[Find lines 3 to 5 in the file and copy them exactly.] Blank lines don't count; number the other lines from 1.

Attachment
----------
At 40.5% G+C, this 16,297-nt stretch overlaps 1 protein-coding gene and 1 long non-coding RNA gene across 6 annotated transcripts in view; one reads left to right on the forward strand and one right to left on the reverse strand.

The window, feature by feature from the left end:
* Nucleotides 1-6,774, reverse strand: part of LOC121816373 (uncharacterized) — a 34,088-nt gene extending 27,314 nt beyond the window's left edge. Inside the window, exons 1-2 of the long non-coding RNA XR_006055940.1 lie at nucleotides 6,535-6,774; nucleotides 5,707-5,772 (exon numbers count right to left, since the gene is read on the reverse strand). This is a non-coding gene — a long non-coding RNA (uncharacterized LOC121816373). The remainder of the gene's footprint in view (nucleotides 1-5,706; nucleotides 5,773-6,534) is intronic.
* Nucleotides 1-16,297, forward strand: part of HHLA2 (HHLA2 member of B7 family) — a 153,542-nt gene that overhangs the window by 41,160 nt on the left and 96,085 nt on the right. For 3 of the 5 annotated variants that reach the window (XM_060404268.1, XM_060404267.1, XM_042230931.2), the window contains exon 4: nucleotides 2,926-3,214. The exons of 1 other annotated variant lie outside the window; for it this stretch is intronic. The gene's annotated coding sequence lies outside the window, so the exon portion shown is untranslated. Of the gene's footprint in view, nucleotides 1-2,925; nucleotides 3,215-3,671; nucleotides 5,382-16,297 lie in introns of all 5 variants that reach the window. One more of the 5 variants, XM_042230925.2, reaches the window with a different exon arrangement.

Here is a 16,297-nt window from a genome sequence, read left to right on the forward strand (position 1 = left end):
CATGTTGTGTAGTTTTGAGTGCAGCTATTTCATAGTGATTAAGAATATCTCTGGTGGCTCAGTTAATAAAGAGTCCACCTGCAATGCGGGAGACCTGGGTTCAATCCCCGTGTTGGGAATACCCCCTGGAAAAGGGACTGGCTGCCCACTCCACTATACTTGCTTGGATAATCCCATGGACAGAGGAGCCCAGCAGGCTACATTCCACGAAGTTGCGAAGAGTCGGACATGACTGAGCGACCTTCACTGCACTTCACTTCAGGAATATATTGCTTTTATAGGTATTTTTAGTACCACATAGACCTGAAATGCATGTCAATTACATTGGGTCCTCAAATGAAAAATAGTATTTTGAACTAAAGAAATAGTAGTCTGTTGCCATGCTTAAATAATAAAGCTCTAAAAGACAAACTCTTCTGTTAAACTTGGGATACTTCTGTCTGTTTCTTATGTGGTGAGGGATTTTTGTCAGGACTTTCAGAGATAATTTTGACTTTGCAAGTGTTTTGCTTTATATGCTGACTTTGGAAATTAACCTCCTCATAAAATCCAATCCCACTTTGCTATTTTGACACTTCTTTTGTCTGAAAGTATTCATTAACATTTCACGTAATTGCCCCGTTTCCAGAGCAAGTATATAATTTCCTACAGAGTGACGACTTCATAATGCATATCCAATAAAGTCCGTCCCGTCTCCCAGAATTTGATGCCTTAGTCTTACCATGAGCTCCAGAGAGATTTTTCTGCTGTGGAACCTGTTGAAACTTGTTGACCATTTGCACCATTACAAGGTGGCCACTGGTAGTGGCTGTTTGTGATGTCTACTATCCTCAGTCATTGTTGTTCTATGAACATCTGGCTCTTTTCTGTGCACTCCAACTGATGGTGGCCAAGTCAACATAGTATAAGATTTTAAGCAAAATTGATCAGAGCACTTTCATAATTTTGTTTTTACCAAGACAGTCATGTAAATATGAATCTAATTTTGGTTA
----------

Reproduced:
* Nucleotides 1-6,774, reverse strand: part of LOC121816373 (uncharacterized) — a 34,088-nt gene extending 27,314 nt beyond the window's left edge. Inside the window, exons 1-2 of the long non-coding RNA XR_006055940.1 lie at nucleotides 6,535-6,774; nucleotides 5,707-5,772 (exon numbers count right to left, since the gene is read on the reverse strand). This is a non-coding gene — a long non-coding RNA (uncharacterized LOC121816373). The remainder of the gene's footprint in view (nucleotides 1-5,706; nucleotides 5,773-6,534) is intronic.
* Nucleotides 1-16,297, forward strand: part of HHLA2 (HHLA2 member of B7 family) — a 153,542-nt gene that overhangs the window by 41,160 nt on the left and 96,085 nt on the right. For 3 of the 5 annotated variants that reach the window (XM_060404268.1, XM_060404267.1, XM_042230931.2), the window contains exon 4: nucleotides 2,926-3,214. The exons of 1 other annotated variant lie outside the window; for it this stretch is intronic. The gene's annotated coding sequence lies outside the window, so the exon portion shown is untranslated. Of the gene's footprint in view, nucleotides 1-2,925; nucleotides 3,215-3,671; nucleotides 5,382-16,297 lie in introns of all 5 variants that reach the window. One more of the 5 variants, XM_042230925.2, reaches the window with a different exon arrangement.

Here is a 16,297-nt window from a genome sequence, read left to right on the forward strand (position 1 = left end):